At 27 years old, artist and photographer Coco Capitán has already achieved what takes many a lifetime. In August 2018, her first solo museum exhibition, Is it Tomorrow Yet?, opened at the Seoul-based Daelim Museum. She’s become a frequent collaborator at Gucci, partnering with the Italian house’s polymath creative director Alessandro Michele to create text-based murals in cities around the world, as well as clothing and accessories featuring her trademark hand-written aphorisms. Oh and of course, she has shot campaigns and look books for Miu Miu, Maison Margiela, and A.P.C and editorial work for Vogue, Dazed, New York Times, Document, and about a dozen others.
To be sure, Capitán’s dizzying output combined with her ability to straddle the worlds of art and fashion single her out as one of those true multi-hyphenates—a digital-era, social media-savvy creative whose comingling of commerce and activism positions her as an inheritor of the likes of Barbara Kruger, Marilyn Minter, and Jenny Holzer. But unlike her millennial peers who often feel entitled by their early successes, Capitán has remained humbled, perhaps even surprised by her achievements.
Case in point, her collaborations with Gucci—which have probably done the most to raise Capitán’s profile on the international stage—and her reactions to them. When asked about encountering the Gucci designs that feature her text-based sayings, Capitán’s response is telling. “I'm not sure I know how to feel yet,” she confesses. “I just crossed paths with a person wearing one of the Gucci pieces with my writing on it, and they had no idea that the text on was written by me.” And yet, far from dismayed, what excites Capitán is not recognition on the street, but rather a subtler pleasure: the anonymous connection with another through a shared experience. “I like this experience—I am sharing a space with someone wearing my work without even knowing it.”
In charting Capitán’s ascendency, the support of Michele himself plays more than a small part. “I feel grateful to Alessandro,” she notes, “for trusting someone so young. I don't know what else to say about Alessandro, other than that I have so much admiration for him.” Since becoming Gucci’s creative director in 2015, Michele has transformed the brand into a postmodern riff on a baroque fantasy, one noted for its embrace and support of outside collaborators—from Dapper Dan’s hip-hop infused take on to the commissioning of artists, such as Ignasi Monreal and Phannapast Taychamaythakool, to create fantastical images for various campaigns and designs. For Capitán, Michele’s patronage recalls another Italian family noted for their support of the arts: “I feel Gucci is the new Medici.”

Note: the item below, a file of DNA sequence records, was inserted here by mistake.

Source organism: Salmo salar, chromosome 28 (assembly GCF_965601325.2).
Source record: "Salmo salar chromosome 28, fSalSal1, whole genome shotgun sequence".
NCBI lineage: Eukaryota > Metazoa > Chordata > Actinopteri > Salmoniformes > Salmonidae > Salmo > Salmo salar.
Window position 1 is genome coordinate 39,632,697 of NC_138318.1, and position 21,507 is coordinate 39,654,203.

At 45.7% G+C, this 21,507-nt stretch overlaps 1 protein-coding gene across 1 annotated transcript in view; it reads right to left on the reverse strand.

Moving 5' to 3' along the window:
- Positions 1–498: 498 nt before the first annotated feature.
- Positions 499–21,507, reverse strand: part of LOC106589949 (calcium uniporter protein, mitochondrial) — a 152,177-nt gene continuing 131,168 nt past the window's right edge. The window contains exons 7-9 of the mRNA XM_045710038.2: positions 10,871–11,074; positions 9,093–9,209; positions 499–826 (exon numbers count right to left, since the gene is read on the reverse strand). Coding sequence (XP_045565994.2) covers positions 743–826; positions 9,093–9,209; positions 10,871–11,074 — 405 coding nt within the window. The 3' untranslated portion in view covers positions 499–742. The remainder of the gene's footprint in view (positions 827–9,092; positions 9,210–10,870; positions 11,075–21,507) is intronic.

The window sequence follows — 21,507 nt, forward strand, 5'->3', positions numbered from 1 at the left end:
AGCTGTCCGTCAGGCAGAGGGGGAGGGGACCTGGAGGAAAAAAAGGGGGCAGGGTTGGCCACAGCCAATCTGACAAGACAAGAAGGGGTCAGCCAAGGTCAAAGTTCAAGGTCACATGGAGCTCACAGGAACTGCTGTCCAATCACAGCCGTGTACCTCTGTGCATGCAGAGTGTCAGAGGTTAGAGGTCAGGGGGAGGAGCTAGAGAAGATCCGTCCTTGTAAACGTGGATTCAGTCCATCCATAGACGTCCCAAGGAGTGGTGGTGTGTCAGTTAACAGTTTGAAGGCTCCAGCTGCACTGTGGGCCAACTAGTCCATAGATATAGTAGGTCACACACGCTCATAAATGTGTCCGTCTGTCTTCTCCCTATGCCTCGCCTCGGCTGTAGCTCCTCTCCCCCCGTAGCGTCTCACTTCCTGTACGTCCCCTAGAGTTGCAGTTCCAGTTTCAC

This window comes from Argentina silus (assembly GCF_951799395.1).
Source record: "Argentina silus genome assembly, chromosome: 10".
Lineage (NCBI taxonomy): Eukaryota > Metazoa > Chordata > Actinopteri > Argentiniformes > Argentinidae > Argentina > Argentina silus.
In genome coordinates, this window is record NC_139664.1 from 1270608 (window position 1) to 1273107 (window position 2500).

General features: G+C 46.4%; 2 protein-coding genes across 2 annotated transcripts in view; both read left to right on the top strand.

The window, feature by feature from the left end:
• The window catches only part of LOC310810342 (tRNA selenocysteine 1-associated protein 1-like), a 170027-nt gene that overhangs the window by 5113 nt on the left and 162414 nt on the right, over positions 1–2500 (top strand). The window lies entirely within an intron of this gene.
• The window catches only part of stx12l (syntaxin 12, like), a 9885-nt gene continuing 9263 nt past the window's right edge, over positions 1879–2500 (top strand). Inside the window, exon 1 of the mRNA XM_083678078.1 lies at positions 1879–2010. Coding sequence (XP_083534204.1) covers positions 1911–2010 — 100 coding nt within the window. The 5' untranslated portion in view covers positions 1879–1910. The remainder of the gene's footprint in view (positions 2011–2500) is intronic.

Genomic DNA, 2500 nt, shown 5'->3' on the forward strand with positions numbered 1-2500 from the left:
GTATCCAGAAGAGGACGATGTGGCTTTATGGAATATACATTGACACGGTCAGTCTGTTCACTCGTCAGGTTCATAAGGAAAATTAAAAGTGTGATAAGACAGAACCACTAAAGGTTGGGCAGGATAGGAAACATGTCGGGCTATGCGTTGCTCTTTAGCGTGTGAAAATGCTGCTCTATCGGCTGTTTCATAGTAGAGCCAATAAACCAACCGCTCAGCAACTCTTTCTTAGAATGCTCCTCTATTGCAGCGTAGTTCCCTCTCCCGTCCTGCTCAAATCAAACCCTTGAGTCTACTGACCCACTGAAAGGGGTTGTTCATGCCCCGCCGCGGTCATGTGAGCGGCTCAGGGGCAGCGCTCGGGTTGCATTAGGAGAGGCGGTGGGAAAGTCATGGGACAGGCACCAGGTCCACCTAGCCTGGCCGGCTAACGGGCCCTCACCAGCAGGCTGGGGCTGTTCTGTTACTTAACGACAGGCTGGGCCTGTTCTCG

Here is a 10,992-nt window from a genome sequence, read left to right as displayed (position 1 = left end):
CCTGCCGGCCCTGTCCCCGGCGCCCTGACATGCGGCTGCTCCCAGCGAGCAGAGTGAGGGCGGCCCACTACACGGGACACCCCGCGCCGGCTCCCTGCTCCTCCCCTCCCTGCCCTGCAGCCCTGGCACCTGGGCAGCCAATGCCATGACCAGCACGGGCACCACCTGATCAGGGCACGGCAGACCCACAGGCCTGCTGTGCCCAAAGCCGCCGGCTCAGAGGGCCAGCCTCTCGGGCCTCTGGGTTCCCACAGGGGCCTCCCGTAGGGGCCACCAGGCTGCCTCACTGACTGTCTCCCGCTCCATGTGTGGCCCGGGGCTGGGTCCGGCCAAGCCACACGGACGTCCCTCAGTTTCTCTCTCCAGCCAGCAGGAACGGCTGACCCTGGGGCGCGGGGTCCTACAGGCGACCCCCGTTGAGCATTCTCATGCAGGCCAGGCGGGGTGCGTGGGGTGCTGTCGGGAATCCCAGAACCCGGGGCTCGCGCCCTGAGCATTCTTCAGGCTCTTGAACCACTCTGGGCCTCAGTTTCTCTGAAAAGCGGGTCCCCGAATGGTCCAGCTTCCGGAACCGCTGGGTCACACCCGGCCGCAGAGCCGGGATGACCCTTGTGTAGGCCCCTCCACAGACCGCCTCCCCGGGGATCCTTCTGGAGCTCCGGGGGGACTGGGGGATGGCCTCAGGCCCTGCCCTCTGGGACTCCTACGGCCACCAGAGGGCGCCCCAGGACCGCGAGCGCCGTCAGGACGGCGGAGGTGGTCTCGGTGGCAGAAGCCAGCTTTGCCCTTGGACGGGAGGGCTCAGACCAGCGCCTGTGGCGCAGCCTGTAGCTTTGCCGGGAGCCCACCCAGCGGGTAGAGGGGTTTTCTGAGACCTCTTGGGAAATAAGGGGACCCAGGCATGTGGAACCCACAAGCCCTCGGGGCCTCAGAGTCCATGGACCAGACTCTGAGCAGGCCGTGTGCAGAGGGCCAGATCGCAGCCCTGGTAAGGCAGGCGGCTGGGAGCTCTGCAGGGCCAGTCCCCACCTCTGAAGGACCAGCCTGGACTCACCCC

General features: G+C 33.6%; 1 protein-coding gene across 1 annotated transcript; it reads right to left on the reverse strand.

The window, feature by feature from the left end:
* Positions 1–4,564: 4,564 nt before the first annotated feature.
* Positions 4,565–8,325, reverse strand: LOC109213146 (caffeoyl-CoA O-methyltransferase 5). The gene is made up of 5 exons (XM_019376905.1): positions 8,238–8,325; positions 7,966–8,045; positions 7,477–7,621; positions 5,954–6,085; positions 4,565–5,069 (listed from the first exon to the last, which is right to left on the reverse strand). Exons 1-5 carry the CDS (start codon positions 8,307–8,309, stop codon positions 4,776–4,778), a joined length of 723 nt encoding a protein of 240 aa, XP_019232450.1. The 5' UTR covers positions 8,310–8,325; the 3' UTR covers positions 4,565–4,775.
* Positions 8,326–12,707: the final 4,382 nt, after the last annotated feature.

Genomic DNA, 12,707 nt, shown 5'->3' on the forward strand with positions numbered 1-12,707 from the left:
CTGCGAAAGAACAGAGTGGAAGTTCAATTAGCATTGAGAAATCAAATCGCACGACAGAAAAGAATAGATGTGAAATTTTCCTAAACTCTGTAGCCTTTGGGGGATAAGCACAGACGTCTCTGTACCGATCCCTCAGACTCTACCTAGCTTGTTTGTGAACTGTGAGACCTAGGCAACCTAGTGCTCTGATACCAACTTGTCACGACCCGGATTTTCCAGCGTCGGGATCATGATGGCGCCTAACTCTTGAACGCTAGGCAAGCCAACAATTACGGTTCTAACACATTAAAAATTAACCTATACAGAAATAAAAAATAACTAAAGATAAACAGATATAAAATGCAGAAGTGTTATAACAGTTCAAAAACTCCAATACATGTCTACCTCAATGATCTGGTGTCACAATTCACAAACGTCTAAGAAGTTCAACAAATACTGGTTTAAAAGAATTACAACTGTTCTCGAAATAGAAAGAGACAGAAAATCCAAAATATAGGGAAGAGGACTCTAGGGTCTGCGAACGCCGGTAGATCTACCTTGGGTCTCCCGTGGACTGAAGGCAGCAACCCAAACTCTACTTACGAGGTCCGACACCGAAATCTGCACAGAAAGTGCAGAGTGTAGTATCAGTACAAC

Capitán’s own story, and how she came to work with Gucci, began during her time as a student. She first studied fashion photography at the London College of Fashion, before going on to the Royal College of Art to earn a master’s in studio art. It was during that time, in the creative milieu of London’s fashion community, that her editorial work was spotted by Gucci and, very soon thereafter, she was brought on by the house to photograph their 2015 men’s S/S look book.
Photography plays a central role in Capitán’s body of work. In many ways, it is the medium that has provided her with the greatest visibility. It is also the one with which she feels it is easiest for her to engage. “Photography is a very approachable medium. It's easy to act with a camera in your hand in reality.” It was also a means for the reserved Capitán to connect with others: “I think I could be quite shy. Photography was a good vehicle for me to explore other people.” But she also approaches the medium with a healthy dose of criticality. “I worry that photography has a lot to do with consumption. Consumption in the sense that every time you capture something [with a camera], it's like making a commodity out of your memory.” In response, perhaps, to that, Capitán’s interest in text-based works are positioned as a kind of counter to the photographic act. “What I like about words,” she notes, “is that you are not putting an image in the mind of another person. You are allowing for them to create their own image, based on the words that you are giving them.”
Ultimately, however, Capitán’s concerns with the commodification of creative products is closer to Andy Warhol than Kruger or Cindy Sherman. In fact, she readily acknowledges Warhol as an influence on her own work. “Whether you called him an artist or an advertiser, what does it matter? I want the same thing to apply to me and what I do. My main goal is to create a message and deliver it to my audience. I don't care if you want to think of me as an artist, photographer, as a creative.”